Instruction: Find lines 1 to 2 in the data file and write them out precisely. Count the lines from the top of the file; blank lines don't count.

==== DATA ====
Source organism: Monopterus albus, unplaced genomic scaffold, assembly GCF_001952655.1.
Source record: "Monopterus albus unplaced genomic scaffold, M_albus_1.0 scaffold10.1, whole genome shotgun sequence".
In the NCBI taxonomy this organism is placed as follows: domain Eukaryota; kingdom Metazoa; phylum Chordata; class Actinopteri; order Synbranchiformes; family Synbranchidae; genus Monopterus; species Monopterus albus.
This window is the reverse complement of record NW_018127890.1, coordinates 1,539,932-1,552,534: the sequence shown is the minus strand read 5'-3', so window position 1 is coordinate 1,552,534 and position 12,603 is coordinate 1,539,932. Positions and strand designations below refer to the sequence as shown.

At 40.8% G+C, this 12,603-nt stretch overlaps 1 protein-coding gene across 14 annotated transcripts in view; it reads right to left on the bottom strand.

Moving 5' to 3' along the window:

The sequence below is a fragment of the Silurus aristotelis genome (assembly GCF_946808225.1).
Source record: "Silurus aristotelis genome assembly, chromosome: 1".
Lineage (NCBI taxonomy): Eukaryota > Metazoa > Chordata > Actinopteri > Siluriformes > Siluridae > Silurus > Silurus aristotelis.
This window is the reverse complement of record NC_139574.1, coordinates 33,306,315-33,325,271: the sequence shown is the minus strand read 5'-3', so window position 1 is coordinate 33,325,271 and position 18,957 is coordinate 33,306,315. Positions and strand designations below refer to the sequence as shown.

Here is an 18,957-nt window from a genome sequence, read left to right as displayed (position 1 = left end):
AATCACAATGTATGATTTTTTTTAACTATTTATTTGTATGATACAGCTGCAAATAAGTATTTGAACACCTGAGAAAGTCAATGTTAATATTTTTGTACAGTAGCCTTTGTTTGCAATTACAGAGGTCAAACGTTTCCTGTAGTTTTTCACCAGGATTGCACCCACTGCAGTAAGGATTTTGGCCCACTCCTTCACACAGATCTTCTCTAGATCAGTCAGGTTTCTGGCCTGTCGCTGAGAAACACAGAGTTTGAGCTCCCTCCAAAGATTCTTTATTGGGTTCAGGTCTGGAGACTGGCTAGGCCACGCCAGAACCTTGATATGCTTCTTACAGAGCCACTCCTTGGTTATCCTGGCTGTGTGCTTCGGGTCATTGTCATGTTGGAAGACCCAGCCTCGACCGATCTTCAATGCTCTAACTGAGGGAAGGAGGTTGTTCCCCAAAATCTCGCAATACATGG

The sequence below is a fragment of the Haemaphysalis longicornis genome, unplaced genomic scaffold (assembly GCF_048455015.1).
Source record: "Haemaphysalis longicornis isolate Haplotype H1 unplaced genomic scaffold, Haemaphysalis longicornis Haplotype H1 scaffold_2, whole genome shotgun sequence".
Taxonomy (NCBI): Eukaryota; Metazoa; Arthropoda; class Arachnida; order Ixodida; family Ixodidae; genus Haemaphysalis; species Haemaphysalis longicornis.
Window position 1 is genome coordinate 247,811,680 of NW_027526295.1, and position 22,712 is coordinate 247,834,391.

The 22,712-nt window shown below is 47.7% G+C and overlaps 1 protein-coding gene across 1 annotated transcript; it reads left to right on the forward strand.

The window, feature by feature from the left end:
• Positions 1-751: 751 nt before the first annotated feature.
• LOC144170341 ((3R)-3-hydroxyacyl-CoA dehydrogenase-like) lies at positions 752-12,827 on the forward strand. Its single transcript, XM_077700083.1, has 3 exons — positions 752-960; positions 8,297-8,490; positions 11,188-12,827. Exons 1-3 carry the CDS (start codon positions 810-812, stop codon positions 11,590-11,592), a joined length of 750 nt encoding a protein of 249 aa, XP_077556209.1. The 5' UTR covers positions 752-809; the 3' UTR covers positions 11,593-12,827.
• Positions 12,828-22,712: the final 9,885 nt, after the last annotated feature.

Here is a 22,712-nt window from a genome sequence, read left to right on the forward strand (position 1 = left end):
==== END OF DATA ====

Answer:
Source organism: Monopterus albus, unplaced genomic scaffold, assembly GCF_001952655.1.
Source record: "Monopterus albus unplaced genomic scaffold, M_albus_1.0 scaffold10.1, whole genome shotgun sequence".